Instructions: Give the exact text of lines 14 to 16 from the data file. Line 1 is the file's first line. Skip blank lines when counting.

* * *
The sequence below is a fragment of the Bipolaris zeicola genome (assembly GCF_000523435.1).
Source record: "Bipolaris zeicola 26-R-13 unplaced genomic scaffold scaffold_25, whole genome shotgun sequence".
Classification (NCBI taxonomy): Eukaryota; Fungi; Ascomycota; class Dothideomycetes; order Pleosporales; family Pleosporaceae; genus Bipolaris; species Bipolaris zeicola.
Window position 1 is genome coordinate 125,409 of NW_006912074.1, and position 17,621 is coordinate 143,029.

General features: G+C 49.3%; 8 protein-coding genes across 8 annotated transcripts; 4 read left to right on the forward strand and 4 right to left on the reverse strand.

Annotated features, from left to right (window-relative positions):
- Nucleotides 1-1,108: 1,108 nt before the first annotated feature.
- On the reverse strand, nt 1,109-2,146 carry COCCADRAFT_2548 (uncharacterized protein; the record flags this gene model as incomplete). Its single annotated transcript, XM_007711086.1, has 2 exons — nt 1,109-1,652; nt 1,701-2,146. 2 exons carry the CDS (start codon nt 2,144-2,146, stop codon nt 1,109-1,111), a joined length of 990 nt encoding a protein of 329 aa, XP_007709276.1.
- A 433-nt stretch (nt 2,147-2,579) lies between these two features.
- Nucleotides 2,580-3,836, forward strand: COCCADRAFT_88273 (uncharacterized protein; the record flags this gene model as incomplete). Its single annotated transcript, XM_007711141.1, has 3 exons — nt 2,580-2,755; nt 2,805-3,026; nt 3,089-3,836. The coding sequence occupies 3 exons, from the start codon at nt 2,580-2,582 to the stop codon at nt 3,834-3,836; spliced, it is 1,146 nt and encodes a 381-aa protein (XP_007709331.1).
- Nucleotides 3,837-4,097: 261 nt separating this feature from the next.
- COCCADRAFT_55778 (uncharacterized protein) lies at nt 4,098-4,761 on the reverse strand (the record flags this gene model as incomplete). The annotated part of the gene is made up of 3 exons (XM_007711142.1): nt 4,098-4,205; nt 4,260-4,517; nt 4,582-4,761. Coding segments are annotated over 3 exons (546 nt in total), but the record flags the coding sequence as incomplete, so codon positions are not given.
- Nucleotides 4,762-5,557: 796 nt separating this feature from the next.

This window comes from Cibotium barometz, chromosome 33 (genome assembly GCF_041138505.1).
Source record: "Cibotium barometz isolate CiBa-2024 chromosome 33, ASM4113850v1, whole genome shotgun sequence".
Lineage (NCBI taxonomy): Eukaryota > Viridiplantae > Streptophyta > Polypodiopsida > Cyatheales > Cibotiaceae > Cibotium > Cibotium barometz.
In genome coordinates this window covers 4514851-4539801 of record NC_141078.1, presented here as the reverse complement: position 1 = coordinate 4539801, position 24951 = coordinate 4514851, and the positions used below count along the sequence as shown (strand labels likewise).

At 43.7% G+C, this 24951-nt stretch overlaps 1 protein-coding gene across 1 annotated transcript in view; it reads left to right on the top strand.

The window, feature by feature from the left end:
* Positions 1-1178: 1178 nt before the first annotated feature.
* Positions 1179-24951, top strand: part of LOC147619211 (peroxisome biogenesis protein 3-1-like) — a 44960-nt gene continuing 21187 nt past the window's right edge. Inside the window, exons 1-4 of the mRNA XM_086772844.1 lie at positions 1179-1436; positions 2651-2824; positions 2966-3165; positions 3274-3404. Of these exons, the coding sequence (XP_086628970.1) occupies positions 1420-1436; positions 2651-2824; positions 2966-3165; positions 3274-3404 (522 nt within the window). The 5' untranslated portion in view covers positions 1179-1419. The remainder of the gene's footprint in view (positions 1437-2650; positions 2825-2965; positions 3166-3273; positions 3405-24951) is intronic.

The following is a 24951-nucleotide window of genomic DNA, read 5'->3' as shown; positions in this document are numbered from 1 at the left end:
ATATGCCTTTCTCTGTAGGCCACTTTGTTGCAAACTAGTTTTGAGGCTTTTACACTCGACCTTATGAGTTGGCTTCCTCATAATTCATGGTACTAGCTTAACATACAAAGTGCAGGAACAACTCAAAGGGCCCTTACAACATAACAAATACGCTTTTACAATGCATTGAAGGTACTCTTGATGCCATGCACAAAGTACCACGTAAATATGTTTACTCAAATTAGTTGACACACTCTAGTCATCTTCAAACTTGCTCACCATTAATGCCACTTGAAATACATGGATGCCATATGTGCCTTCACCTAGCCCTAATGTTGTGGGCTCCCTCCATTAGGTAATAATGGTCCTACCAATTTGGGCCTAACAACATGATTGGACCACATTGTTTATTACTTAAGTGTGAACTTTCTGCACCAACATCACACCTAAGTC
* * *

This window comes from Cibotium barometz, chromosome 33 (genome assembly GCF_041138505.1).
Source record: "Cibotium barometz isolate CiBa-2024 chromosome 33, ASM4113850v1, whole genome shotgun sequence".
Lineage (NCBI taxonomy): Eukaryota > Viridiplantae > Streptophyta > Polypodiopsida > Cyatheales > Cibotiaceae > Cibotium > Cibotium barometz.